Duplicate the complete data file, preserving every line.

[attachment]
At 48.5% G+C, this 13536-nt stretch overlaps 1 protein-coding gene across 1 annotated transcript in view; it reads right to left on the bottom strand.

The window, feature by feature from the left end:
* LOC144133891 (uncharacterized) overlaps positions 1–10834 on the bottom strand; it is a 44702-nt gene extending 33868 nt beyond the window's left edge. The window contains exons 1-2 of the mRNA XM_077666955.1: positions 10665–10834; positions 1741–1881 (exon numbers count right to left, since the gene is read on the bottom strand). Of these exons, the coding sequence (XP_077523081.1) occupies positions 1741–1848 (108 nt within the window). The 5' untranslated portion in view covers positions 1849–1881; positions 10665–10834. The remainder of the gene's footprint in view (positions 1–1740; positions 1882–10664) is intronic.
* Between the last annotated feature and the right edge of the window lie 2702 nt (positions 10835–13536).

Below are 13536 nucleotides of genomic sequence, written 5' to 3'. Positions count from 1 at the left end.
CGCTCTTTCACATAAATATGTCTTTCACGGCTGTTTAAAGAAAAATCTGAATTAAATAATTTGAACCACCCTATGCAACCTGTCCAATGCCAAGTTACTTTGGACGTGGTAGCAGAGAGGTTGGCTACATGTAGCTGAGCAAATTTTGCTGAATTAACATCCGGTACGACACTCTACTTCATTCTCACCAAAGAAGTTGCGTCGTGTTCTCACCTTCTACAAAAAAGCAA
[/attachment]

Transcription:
At 48.5% G+C, this 13536-nt stretch overlaps 1 protein-coding gene across 1 annotated transcript in view; it reads right to left on the bottom strand.

The window, feature by feature from the left end:
* LOC144133891 (uncharacterized) overlaps positions 1–10834 on the bottom strand; it is a 44702-nt gene extending 33868 nt beyond the window's left edge. The window contains exons 1-2 of the mRNA XM_077666955.1: positions 10665–10834; positions 1741–1881 (exon numbers count right to left, since the gene is read on the bottom strand). Of these exons, the coding sequence (XP_077523081.1) occupies positions 1741–1848 (108 nt within the window). The 5' untranslated portion in view covers positions 1849–1881; positions 10665–10834. The remainder of the gene's footprint in view (positions 1–1740; positions 1882–10664) is intronic.
* Between the last annotated feature and the right edge of the window lie 2702 nt (positions 10835–13536).

Below are 13536 nucleotides of genomic sequence, written 5' to 3'. Positions count from 1 at the left end.
CGCTCTTTCACATAAATATGTCTTTCACGGCTGTTTAAAGAAAAATCTGAATTAAATAATTTGAACCACCCTATGCAACCTGTCCAATGCCAAGTTACTTTGGACGTGGTAGCAGAGAGGTTGGCTACATGTAGCTGAGCAAATTTTGCTGAATTAACATCCGGTACGACACTCTACTTCATTCTCACCAAAGAAGTTGCGTCGTGTTCTCACCTTCTACAAAAAAGCAA